S4, Ep. 13: White supremacy and Christian nationalism: A conversation with the Rev. Dr. Jay Augustine

The Rev. Dr. Jonathan C. “Jay” Augustine joins Amanda and Holly for a wide-ranging conversation about white supremacy, Christian nationalism and religious freedom.

Feb 23, 2023

How can we best understand the overlap of white supremacy and Christian nationalism? The Rev. Dr. Jonathan C. “Jay” Augustine joins Amanda and Holly for a wide-ranging conversation during Black History Month as we explore the way Christian nationalism devalues Blackness in our country. A pastor, preacher, lawyer and author, Dr. Augustine shares the differences between racial discrimination and ethnic discrimination we see throughout American history as well as the polarization and “otherism” we see today. He also reviews the various methods of reconciliation and what we all can learn from the Black Church as we seek to envision a just society and embrace a fuller understanding of religious freedom, including its ability to liberate.


Segment 1: How to have a religious freedom conversation that respects all (starting at 00:43)

Learn more about the work of the Rev. Dr. Jonathan C. “Jay” Augustine by visiting his website.

Dr. Augustine delivered BJC’s 2022 Walter B. and Kay W. Shurden Lectures on Religious Liberty and Separation of Church and State. You can watch all three presentations on our YouTube channel:

Dr. Augustine’s new book is titled When Prophets Preach: Leadership and the Politics of the Pulpit (Fortress Press, 2023). It will be released March 28, and you can pre-order it from Amazon or from Fortress Press.


Segment 2: Christian nationalism’s white-centric idea of belonging (starting at 12:47)

Amanda mentioned the Christians Against Christian Nationalism statement and the line in it that says the ideology “overlaps with and provides cover for white supremacy and racial subjugation.” Read the entire statement online at ChristiansAgainstChristianNationalism.org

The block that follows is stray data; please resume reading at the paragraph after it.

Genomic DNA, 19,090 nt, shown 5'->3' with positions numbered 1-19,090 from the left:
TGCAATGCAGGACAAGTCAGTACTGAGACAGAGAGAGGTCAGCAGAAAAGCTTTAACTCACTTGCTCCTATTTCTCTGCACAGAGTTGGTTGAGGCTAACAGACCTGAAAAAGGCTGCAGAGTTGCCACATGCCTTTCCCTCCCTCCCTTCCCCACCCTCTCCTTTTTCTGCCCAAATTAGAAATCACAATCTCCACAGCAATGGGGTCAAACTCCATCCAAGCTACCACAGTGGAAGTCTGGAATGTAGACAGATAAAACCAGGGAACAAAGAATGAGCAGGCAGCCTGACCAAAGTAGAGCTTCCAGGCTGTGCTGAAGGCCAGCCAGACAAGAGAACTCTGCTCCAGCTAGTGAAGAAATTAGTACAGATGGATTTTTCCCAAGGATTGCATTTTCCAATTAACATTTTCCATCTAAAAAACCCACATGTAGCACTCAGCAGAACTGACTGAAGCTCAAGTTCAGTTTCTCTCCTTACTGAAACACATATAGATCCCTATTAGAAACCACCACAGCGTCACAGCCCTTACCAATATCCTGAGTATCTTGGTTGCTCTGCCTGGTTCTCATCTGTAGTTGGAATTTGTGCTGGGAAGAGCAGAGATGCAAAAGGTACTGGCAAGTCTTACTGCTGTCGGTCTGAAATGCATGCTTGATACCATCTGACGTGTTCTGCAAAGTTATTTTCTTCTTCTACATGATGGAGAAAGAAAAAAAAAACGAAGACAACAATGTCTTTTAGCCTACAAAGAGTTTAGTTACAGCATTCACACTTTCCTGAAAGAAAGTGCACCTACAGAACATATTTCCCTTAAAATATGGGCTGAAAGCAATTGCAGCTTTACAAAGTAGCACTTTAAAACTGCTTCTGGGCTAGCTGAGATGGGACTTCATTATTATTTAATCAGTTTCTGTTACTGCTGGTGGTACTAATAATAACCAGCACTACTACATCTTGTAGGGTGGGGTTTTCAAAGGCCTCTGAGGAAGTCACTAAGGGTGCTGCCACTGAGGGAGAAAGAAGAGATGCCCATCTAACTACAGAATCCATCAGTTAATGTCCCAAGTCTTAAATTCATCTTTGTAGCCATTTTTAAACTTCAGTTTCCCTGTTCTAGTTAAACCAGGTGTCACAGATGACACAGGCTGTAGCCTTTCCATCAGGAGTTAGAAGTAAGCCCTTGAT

Holly mentioned Dr. Augustine’s previous book, which is Called to Reconciliation: How the Church Can Model Justice, Diversity, and Inclusion (Baker Academic, 2022). It is available wherever books are sold, including Amazon


Segment 3: What can everyone learn from the Black Church? (starting at 30:07)

Amanda mentioned remarks by Dr. Jemar Tisby during an event at The Brookings Institution. BJC Tweeted out a clip of his remarks, available here.

Respecting Religion is made possible by BJC’s generous donors. You can support these conversations with a gift to BJC

Transcript: Season 4, Episode 13: White supremacy and Christian nationalism: A conversation with the Rev. Dr. Jay Augustine (some parts of this transcript have been edited for clarity)


Segment 1: How to have a religious freedom conversation that respects all (starting at 00:43)

AMANDA: Welcome to Respecting Religion, a BJC podcast series where we look at religion, the law, and what’s at stake for faith freedom today. I’m Amanda Tyler, executive director of BJC.

HOLLY: And I’m general counsel Holly Hollman. Today we’re going to welcome a special guest to the podcast to join us as we discuss race and religious freedom. It’s a topic BJC is committed to exploring and understanding as part of our mission to defend faith freedom for all, and its significance to our mission has become more clear in our efforts to fight Christian nationalism. As we explore this topic, we’re excited to hear from the Rev. Dr. Jay Augustine.